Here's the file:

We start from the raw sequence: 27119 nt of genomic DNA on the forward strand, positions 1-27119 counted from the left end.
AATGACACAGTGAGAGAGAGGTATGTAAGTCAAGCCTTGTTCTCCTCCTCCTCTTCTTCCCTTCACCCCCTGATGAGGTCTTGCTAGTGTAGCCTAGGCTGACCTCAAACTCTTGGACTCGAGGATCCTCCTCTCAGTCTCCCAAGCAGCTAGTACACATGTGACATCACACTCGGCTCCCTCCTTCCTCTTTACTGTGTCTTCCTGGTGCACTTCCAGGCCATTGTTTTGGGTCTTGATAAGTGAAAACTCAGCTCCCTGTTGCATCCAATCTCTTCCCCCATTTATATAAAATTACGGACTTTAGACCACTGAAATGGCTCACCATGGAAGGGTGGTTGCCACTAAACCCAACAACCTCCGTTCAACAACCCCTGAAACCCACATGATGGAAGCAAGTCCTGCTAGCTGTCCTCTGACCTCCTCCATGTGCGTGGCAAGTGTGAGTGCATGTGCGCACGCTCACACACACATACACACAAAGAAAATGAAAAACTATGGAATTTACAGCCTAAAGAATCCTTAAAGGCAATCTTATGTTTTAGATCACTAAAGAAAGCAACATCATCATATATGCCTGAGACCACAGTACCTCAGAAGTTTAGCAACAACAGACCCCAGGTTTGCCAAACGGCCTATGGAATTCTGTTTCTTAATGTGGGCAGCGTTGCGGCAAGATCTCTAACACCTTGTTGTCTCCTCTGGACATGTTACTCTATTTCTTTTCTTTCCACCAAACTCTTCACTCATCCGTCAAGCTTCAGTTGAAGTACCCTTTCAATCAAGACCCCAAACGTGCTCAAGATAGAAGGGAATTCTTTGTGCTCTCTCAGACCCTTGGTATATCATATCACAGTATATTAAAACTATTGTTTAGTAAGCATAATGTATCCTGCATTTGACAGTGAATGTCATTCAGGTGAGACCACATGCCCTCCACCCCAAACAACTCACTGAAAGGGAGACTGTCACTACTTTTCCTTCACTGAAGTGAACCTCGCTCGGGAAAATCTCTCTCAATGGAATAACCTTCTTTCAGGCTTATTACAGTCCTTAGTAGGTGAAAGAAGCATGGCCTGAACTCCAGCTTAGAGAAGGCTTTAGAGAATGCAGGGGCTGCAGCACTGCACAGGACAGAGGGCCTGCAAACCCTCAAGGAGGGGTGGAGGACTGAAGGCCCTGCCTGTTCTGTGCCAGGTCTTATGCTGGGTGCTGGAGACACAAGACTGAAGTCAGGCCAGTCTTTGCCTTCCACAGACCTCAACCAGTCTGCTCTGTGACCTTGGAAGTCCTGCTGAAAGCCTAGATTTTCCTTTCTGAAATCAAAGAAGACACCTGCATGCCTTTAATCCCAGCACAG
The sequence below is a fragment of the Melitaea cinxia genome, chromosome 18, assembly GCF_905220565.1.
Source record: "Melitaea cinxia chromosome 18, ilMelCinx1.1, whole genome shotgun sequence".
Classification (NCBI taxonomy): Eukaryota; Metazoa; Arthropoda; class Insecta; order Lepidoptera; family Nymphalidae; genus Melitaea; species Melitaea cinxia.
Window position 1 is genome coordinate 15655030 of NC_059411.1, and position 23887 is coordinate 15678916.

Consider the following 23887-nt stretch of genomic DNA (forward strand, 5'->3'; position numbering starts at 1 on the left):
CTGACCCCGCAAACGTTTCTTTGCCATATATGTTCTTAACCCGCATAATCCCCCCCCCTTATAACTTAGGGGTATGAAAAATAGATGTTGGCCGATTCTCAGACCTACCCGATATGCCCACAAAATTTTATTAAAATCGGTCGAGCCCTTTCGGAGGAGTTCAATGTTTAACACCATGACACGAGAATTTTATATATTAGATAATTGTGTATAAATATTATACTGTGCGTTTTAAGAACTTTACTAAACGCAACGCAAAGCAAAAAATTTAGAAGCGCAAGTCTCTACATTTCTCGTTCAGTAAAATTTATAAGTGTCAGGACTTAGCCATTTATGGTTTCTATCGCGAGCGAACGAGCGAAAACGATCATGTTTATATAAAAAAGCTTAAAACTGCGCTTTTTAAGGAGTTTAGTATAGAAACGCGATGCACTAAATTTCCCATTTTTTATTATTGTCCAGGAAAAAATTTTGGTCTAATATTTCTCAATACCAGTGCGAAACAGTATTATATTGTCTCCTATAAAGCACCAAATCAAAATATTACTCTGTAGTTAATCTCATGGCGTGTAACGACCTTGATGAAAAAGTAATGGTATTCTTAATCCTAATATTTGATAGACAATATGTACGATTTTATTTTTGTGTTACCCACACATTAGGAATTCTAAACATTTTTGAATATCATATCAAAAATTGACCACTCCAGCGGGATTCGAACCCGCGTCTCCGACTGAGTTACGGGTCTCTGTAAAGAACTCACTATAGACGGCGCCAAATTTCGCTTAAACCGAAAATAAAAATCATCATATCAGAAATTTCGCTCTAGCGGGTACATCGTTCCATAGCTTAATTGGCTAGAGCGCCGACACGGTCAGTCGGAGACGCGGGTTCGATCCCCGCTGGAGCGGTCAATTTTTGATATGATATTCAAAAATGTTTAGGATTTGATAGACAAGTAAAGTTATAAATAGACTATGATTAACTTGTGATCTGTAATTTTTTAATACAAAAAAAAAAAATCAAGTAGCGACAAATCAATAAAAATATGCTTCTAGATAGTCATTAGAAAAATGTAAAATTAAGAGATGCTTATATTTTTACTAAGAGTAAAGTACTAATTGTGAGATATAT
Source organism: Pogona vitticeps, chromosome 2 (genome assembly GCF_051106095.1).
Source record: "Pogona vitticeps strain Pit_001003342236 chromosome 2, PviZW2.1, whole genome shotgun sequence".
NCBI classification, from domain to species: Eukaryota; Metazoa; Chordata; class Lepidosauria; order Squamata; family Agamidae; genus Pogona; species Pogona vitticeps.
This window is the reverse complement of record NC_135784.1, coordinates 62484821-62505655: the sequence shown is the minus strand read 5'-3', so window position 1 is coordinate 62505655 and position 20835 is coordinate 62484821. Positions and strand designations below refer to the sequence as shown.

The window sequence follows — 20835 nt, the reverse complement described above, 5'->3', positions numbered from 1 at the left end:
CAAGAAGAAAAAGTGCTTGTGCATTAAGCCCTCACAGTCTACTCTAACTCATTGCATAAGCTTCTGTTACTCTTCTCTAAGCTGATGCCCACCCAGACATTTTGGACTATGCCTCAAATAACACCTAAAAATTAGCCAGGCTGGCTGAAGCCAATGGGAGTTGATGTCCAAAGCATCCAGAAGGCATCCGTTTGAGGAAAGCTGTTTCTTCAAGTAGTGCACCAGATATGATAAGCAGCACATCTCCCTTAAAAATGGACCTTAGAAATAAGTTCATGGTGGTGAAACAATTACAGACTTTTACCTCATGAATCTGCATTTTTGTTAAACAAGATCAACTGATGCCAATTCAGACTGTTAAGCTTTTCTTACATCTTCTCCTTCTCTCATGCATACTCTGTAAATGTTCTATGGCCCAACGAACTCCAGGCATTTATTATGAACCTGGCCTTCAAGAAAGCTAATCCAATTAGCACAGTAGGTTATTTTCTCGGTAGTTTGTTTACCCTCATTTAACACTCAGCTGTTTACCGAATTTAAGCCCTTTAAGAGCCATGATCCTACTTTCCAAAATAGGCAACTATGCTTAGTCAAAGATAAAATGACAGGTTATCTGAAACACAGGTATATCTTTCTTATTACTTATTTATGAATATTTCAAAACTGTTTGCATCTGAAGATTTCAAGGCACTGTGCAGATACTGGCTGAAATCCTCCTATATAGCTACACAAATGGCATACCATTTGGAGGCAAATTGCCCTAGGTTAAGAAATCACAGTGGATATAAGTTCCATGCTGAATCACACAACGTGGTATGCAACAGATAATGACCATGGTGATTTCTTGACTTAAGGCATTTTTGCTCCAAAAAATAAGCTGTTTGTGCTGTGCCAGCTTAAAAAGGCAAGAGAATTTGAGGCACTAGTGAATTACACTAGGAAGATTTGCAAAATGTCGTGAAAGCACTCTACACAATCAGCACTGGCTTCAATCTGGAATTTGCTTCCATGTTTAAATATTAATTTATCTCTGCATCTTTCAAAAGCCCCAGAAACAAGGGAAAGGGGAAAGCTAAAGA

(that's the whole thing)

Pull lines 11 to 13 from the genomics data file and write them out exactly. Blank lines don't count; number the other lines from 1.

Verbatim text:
NCBI classification, from domain to species: Eukaryota; Metazoa; Chordata; class Lepidosauria; order Squamata; family Agamidae; genus Pogona; species Pogona vitticeps.
This window is the reverse complement of record NC_135784.1, coordinates 62484821-62505655: the sequence shown is the minus strand read 5'-3', so window position 1 is coordinate 62505655 and position 20835 is coordinate 62484821. Positions and strand designations below refer to the sequence as shown.

The window sequence follows — 20835 nt, the reverse complement described above, 5'->3', positions numbered from 1 at the left end: